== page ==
And about that same time, I was teaching six classes and running–and not just exercising. Too busy to think about anything. Two years later, I teach two classes and refuse to run.

People have moved in and out of my life yet somehow all still remain, though the live connections grow more tenuous and infrequent. 

Stronger, thinner, and lighter then but calmer, wiser, and slower now, I am, all for the better and worse, in just a matter of days, weeks and two years.

Two years ago I started this blog with no other intention than to write, no expectations. That has not changed. And though WordPress reports hundreds and thousands of posts and views and followers attributed to this blog, which has grown in words, mine, yours, and others’, the daily writing discipline over the months has not changed–I write. 

I am still happy then as now to have shared words for all eyes who have cared to read–and am grateful for any morsel of insight, amusement, pleasure or education I may have bestowed upon a passerby here; touching another is the aim and hope. 

Peace and blessings.

Thank you,

Gaze    

There is no Word 

  

A word run rough shod over

centuries long rendering it

nearly vacuous, the emotion

contained within reduced to 

pithy sayings and pathetic poems,

some I have penned myself,

and pretty memes inspiring

less than more by over exposure,

how can this word be explained,

described and painted accurately?

Perhaps a paragraph filled with

affectionate acts is enough:

a driver slamming the brakes

screeching at a near miss cat kill, or

the 80 year old’s collapse at his sixty

year marriage’s cease upon awakening

to his wife’s motionless body, or

the wide open daddy arms anticipating

embrace at the first steps’ trail’s end?

Too Hallmark, Facebook sentimental?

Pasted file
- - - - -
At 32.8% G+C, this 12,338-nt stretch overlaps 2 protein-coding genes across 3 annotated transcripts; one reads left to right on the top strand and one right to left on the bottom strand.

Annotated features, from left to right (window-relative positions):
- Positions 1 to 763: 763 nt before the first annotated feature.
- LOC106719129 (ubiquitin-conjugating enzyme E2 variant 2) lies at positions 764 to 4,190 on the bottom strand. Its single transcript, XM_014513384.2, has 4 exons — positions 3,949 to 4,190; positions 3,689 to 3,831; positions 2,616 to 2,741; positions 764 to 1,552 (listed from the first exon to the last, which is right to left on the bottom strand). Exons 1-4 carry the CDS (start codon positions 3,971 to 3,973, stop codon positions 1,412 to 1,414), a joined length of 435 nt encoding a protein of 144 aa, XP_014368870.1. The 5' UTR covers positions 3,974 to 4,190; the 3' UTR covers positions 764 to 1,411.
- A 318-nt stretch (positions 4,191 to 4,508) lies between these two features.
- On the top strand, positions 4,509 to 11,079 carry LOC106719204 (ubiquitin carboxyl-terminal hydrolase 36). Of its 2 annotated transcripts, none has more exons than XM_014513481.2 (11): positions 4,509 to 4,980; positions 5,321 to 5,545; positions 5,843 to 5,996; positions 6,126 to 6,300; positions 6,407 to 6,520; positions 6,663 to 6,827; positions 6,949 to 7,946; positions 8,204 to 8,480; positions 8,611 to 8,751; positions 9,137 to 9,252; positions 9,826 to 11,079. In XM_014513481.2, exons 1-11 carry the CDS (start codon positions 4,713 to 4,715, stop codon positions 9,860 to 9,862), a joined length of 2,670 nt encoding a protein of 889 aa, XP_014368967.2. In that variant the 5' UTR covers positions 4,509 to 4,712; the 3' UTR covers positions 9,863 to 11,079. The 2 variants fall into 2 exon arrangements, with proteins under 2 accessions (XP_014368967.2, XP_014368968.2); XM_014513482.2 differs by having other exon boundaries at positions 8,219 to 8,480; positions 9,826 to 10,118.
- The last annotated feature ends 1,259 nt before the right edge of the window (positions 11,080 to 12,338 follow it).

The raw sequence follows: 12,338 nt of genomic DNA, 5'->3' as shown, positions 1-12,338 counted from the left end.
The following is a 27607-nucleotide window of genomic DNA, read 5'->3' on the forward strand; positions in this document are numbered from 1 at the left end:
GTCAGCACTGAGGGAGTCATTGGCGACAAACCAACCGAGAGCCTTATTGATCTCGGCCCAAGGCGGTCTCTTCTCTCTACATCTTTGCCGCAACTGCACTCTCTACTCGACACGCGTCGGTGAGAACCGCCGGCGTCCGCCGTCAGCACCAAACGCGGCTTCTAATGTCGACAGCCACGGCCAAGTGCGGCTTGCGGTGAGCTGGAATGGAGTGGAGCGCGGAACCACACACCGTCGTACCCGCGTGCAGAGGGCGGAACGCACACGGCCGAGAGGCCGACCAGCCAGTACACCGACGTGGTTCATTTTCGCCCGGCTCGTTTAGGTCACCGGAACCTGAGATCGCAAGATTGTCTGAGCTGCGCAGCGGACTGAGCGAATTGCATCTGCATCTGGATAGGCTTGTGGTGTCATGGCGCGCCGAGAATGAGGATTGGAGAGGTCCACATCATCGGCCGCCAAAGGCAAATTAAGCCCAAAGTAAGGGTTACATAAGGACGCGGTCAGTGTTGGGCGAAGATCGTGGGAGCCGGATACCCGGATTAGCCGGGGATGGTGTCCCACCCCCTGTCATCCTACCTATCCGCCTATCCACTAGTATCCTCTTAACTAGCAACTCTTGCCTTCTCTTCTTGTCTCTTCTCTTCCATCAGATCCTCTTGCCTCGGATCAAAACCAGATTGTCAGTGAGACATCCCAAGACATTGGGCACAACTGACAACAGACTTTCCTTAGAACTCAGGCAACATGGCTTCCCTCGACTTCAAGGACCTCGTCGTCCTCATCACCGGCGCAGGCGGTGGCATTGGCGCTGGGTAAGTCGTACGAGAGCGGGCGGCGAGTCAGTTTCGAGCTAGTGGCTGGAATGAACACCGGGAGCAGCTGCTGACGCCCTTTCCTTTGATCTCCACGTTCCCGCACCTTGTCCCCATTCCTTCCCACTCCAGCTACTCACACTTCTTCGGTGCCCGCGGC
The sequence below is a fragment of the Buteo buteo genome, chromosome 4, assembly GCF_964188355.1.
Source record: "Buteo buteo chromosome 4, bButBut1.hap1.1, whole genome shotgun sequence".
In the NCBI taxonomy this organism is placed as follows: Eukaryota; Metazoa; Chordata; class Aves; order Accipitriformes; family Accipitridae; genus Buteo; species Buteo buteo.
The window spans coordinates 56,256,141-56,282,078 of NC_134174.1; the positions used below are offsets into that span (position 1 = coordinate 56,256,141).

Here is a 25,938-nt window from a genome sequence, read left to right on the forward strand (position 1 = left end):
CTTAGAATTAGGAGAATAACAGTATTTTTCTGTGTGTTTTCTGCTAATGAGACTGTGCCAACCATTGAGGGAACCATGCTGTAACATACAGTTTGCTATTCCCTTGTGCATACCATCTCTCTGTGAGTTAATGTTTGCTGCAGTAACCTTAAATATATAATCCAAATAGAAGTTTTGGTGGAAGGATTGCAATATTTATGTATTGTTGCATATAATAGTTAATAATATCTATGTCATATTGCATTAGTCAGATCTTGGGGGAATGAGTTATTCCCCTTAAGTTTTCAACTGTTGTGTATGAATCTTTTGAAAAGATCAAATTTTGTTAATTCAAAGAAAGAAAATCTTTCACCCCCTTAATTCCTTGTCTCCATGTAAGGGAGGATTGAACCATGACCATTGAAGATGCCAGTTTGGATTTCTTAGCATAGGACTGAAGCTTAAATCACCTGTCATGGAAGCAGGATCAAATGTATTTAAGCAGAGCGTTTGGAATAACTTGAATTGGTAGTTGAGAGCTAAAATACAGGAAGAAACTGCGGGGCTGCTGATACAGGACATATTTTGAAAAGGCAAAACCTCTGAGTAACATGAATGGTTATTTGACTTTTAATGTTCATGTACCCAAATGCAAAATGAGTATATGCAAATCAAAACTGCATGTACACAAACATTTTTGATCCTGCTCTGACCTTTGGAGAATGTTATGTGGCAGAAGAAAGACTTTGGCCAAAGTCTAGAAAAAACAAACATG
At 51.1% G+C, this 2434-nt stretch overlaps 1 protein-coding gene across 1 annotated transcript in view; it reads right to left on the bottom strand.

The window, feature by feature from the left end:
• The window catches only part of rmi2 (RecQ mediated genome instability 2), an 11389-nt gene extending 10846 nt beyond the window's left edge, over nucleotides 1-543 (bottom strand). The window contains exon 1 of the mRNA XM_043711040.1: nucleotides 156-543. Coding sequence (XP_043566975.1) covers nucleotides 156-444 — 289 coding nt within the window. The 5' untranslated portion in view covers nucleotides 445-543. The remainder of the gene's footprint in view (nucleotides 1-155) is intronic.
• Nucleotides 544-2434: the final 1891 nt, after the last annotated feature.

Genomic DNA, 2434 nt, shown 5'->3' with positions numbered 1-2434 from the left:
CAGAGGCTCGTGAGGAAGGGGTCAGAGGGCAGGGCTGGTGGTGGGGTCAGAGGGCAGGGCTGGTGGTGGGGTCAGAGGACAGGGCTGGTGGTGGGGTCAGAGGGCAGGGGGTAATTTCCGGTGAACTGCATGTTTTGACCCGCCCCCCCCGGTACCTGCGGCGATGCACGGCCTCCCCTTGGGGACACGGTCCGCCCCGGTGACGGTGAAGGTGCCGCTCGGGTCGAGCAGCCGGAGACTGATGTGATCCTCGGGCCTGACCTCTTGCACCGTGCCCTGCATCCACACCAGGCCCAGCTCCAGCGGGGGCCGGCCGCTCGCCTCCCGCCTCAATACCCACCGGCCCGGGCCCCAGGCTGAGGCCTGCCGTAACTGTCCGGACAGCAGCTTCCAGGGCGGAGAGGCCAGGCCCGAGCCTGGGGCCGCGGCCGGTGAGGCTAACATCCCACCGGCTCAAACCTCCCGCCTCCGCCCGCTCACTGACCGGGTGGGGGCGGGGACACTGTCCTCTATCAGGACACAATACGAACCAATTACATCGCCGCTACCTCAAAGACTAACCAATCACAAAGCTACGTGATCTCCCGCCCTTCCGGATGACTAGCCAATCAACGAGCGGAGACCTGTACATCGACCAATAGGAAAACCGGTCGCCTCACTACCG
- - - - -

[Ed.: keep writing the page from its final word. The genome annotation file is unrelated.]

What about soldiers or police officers

arm in arm in solidarity, peril-pals

undying, or prom dates in wide grins,

shy shoulder-slumped and side glance

photos or sunset hand-holding clips

or tears and aching hearts and darkness

as corollary preceded by its inverse,

heart-pounding, heady ecstasy-like

near nausea and enervating hysterical

joy found only in the scent, touch and

sound of the key to a lock match tight,

the yes to the life-long approval sought?

Too banal, trite, common, overblown?

Try this:

What is the square root of a 24-hour

day that begins in darkness with a howl,

signaling the death knell to the dying wish

of a martyr–just one more hour’s peaceful

sleep–a howl that electrocutes nerve

endings everwhere, that only patient 

tender care will quiet a defenseless being

suckling, emitting the sweet aromas of

new warmth baking mother’s milk like 

raisin toast popping sweet and savory,

and a once eyes-for-only lover cum

zombie escaping grey-eyed and sallow

briefcase in hand out the door shut-grunt

leaving only wispy cool air in a dim den’s

stale morning stuffy exhausted eye-burn,

bone-weary sympathy for the life made

and lived now, nostalgia and hope stew 

simmering on the stove daily, all repeat,

all gone now the glimmering show in 

new leather pumps price-tag clicking 

and tailored skirts tucking in silk blouses

hanging dusty in closed closets blear-eyes

catatonically fix on blindly automatonic as

day ends where it began, only now the 

briefcase rests against the chair close

to the snores emitted from the dead man’s

sleep craved more than the man who

made this life leaked out exhaled in the

other’s breath and yours, theirs, ours hourly,

daily, yearly and ever so in smiles and frowns,

razored sight and heart, grim boredom and

coffee steam morning’s quiet contentment

and grasping an idea finally that endings

and beginnings are the same and conclusions

are illusions and passion is stillness while 

death has always meant living, the chaos of

it the only order ever it was, patterning 

a day-long life? The square root of it.

That, my dear, generates, defines and

encapsulates the engine and caboose.
 

Happy pledge, notice and honor to what makes us, us.

 

 

  

The Tangerine Tree

 
 
We lived at Quo Vadis then, a dumpy avocado colored complex 

across from the dying strip mall sputtering out, 

stores no one shopped or missed when they closed, belly up or dying out. 

Remember that pizza store with brothers in the name? 

There for 20 years, like an institution, and then closed its doors one day

no warning

though someone knew the owner had cancer.
 

We were in our twenties and striving, 

you selling pots and pans and me in school.

And Barry would be on the couch some days, 

popped out of nowhere watching t.v. while I was in the bathroom.

The apartment door was always open and he wasn’t shy.

Sometimes he would show up at the door and knock.

And there he would stand dressed in snow gear.

“Let’s go skiing.” 

No matter that we both had school and jobs.

And we would go.
 

I was trying out my domestic skills then.

So I grew house plants filling the light of the window,

hung in fives across the ever-open blinds.

Those were the days of open, unlocked doors, drop-in neighbors,